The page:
Daily Bible Readings:
Monday, January 4. Read Hebrews 4:14-16. 1) What role does Jesus play according to the Hebrews writer? 2) Why is he uniquely qualified to do this? 3) What does the text say about Jesus’ temptation?
Tuesday, January 5. Read Isaiah 40:3-5. 1) What is the “voice” crying out in this text? 2) Who is the “voice” referring to? 3) And what time is referred to?
Wednesday, January 6. Read Romans 6:1-11. 1) What does Paul say that baptism symbolizes? 2) How is this baptism different than the baptism of Jesus? 3) What is the result of baptism, according to Paul?
Thursday, January 7. Read Exodus 16:9-12. 1) What did Moses instruct the “whole congregation” to do? 2) Where are they at this time? 3) What do they see?
Friday, January 8. Read Mark 10:35-40. 1) What did James and John want from Jesus? 2) What did Jesus say to them about baptism? 3) In what sense was he using the word?
Saturday, January 9. Read Mark 1:4-11. This is Sunday’s sermon text.
Prayer for the Week:
Dear Father, we give thanks to you for the good news you’ve delivered to us, first by John and then by Jesus. One just an announcement but the other lived out and modeled by your only Son and our brother. In this new year, please help us to be reminded of how we should live in the manner of Jesus. Through whom we pray this. Amen.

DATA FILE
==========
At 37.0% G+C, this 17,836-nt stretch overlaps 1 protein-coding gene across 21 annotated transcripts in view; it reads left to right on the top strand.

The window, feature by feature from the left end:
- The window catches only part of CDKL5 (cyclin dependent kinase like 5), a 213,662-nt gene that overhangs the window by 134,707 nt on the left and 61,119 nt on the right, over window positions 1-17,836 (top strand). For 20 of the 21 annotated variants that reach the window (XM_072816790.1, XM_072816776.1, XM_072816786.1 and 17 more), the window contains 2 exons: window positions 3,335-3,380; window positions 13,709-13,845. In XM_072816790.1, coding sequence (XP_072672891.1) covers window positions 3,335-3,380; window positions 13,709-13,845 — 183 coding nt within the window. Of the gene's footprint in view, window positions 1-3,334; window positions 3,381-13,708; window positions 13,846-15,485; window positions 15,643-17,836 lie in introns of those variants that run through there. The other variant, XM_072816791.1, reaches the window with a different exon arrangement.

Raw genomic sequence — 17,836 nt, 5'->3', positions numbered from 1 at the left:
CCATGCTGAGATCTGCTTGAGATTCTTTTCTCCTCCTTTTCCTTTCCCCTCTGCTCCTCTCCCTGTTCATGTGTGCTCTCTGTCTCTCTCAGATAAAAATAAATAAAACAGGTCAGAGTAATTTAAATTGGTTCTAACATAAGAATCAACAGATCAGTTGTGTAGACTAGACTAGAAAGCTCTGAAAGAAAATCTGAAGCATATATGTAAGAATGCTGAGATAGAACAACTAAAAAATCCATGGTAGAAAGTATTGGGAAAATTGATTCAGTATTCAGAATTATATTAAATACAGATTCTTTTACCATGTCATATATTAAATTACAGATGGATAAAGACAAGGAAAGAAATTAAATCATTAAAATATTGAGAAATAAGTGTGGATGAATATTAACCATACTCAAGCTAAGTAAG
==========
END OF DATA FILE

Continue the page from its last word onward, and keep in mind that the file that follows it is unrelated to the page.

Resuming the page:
Hymn of the Week:
Jesus, I my cross have taken
by Henry Francis Lyte, 1825
Jesus, I my cross have taken,
all to leave and follow thee;
destitute, despised, forsaken,
thou from hence my all shalt be.
Perish ev’ry fond ambition,
all I’ve sought or hoped or known;
yet how rich is my condition,
God and heav’n are still my own.
Let the world despise and leave me,
they have left my Savior too;
human hearts and looks deceive me;
thou art not, like man, untrue;
and, while thou shalt smile upon me,
God of wisdom, love, and might,
foes may hate and friends may shun me;
show thy face, and all is bright.